All told, I think that while the numbers ‘may’ look better,– they’ve lost much of the reason to even attend. Smaller really IS better, more intimate, more familial. Bigger, is not so attractive to me.
It seems as if we folks who are pro-intimacy are losing to those who are pro-size.
The pro-size people can always counter that small groups offer intimacy, but it seems to me that small groups are struggling to work in today’s smartphone-driven society. Everyone claims to be connected through social media, but are they really?
My thoughts? Church attendance fails to be an accurate indicator alone of obedience & faithfulness. Glad God looks at the heart & not the numbers. I know, simple minded perspective, but gigathinking overwhelms me.
But who on earth is the measure of that indicator?
No one that I know. You?
Isn’t it ironic that once they’ve created a mega-church, the leaders start pushing everybody to join a “small group”?
Dan, a more interesting question to ask is “what are the financial and economic incentives that lead to the formation of mega-churches”?
I think that if you seriously explored that subject in depth, you will find lots of surprising answers. I strongly suspect that there are many external forces (e.g. the tax code, cost of health insurance, government policies, etc.) that contribute to encouraging the trend for the formation of mega-churches.
I even bet that you could turn this subject into a worthwhile book.
One megachurch that came about in my town began as an evangelistic ministry instead of a church. The founder allegedly had no stated desire to pastor a church. He wanted all the newly saved people, most of whom were down-and-outs, to farm themselves out to local churches. Local churchfolk from all denominations would help the ministry because its main push was to reach the poor, the destitute, the addict, etc. But the people who flocked into the ministry never went to the other churches. They just came to the ministry’s services. So eventually, the ministry became a church, the founder became the pastor, and it was one of the fastest-growing megachurches in America.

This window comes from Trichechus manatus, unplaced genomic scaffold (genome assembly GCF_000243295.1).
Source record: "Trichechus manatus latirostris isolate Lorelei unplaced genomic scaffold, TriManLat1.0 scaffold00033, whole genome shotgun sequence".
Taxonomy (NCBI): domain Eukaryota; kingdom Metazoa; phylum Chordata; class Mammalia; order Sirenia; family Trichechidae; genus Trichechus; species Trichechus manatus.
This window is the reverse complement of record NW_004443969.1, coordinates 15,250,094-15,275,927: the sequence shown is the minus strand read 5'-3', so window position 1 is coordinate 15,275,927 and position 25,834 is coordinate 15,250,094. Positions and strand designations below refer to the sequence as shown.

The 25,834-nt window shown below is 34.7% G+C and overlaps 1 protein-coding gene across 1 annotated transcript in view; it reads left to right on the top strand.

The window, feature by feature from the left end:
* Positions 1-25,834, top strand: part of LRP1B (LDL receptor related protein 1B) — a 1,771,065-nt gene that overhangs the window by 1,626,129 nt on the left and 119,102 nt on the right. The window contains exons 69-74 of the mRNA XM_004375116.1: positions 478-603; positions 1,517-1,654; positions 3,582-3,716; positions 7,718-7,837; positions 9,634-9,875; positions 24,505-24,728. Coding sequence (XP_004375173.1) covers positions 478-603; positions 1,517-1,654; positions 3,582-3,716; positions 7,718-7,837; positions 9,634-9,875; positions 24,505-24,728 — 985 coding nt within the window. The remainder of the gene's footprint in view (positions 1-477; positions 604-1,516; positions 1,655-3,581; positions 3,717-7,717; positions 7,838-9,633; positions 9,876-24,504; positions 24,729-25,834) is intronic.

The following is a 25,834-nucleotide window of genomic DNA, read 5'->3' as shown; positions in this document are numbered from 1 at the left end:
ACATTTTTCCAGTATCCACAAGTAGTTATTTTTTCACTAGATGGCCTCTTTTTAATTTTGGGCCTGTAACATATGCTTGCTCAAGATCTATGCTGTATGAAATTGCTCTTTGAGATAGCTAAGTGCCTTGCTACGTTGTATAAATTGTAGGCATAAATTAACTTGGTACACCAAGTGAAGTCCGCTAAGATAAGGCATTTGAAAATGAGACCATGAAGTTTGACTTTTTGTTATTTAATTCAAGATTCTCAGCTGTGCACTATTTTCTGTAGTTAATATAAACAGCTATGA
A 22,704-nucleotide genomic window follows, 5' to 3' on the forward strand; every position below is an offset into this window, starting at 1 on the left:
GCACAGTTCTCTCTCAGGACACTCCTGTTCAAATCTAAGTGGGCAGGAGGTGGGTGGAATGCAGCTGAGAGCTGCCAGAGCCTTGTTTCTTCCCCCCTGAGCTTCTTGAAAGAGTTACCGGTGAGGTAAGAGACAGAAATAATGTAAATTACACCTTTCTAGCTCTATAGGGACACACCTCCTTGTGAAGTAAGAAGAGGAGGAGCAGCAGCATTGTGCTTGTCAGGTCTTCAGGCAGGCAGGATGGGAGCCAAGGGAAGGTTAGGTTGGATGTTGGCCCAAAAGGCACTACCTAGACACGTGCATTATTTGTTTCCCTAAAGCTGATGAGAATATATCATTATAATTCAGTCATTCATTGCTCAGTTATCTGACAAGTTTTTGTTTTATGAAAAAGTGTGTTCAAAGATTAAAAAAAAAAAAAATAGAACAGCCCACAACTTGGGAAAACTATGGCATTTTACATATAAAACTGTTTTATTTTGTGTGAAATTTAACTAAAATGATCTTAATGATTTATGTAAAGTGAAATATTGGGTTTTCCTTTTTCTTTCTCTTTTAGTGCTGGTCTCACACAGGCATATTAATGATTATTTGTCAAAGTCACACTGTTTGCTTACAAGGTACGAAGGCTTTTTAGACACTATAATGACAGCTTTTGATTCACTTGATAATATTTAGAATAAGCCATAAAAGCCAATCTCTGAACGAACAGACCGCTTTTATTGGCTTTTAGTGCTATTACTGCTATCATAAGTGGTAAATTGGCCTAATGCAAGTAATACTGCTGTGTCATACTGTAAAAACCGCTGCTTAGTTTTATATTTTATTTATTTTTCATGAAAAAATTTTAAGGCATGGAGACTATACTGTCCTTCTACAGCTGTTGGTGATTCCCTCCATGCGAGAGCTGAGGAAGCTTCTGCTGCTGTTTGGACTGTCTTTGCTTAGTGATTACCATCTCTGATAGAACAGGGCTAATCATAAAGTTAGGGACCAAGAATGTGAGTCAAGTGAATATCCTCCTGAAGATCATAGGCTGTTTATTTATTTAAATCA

The formula seemed pretty simple. The pastor said “Yes” to almost any sincere Christian’s ministry. So it had all kinds of ministries that did all kinds of stuff. They also had a fleet of vans and buses that would go into the surrounding areas to bring in the homeless, the addicts, the children with nothing to do, the elderly with no transportation, etc.
May God anoint those ministering to the lost and teaching the new babes in christ how to become identified in Christ Jesus.
In China, Peter Xu Yongze (a few years back) had a network of around 20 million disciples.
This book (which he co-autheored) should be REQUIRED READING:
Dan – not sure why some of those you mention aren’t on the list, but at least in a couple of cases, they were on Outreach’s previous list. Specifically, LifeChurch was previously listed as #5 with attendance of 20,823, First Baptist Hammond was previously listed as #19 with reported attendance of 13,678, and Cornerstone (Hagee) was previously #65 with reported attendance of 8,406. Might it be that some have had a decrease in membership/attendance, and have thus dropped off the list?